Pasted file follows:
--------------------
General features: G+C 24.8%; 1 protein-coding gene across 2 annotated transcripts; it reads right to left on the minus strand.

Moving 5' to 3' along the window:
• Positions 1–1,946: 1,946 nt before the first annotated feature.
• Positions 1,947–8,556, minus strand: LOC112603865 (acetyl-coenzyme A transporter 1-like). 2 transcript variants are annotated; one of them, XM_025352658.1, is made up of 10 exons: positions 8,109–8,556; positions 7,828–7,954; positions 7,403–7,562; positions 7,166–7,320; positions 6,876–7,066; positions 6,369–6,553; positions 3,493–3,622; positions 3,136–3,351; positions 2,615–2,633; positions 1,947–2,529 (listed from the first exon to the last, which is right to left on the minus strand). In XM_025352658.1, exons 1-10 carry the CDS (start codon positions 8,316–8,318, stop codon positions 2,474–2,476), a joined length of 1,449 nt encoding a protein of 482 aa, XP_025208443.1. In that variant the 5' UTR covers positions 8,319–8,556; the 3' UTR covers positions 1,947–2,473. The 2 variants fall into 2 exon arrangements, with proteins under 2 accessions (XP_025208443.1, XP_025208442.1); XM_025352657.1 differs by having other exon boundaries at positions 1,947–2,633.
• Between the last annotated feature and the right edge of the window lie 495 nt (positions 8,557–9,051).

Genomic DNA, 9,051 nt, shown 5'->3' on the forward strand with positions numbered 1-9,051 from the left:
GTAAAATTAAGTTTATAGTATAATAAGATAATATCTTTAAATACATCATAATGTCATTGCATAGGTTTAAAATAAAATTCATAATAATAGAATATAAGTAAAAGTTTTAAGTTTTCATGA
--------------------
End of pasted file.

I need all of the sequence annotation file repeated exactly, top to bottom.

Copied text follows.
General features: G+C 24.8%; 1 protein-coding gene across 2 annotated transcripts; it reads right to left on the minus strand.

Moving 5' to 3' along the window:
• Positions 1–1,946: 1,946 nt before the first annotated feature.
• Positions 1,947–8,556, minus strand: LOC112603865 (acetyl-coenzyme A transporter 1-like). 2 transcript variants are annotated; one of them, XM_025352658.1, is made up of 10 exons: positions 8,109–8,556; positions 7,828–7,954; positions 7,403–7,562; positions 7,166–7,320; positions 6,876–7,066; positions 6,369–6,553; positions 3,493–3,622; positions 3,136–3,351; positions 2,615–2,633; positions 1,947–2,529 (listed from the first exon to the last, which is right to left on the minus strand). In XM_025352658.1, exons 1-10 carry the CDS (start codon positions 8,316–8,318, stop codon positions 2,474–2,476), a joined length of 1,449 nt encoding a protein of 482 aa, XP_025208443.1. In that variant the 5' UTR covers positions 8,319–8,556; the 3' UTR covers positions 1,947–2,473. The 2 variants fall into 2 exon arrangements, with proteins under 2 accessions (XP_025208443.1, XP_025208442.1); XM_025352657.1 differs by having other exon boundaries at positions 1,947–2,633.
• Between the last annotated feature and the right edge of the window lie 495 nt (positions 8,557–9,051).

Genomic DNA, 9,051 nt, shown 5'->3' on the forward strand with positions numbered 1-9,051 from the left:
GTAAAATTAAGTTTATAGTATAATAAGATAATATCTTTAAATACATCATAATGTCATTGCATAGGTTTAAAATAAAATTCATAATAATAGAATATAAGTAAAAGTTTTAAGTTTTCATGA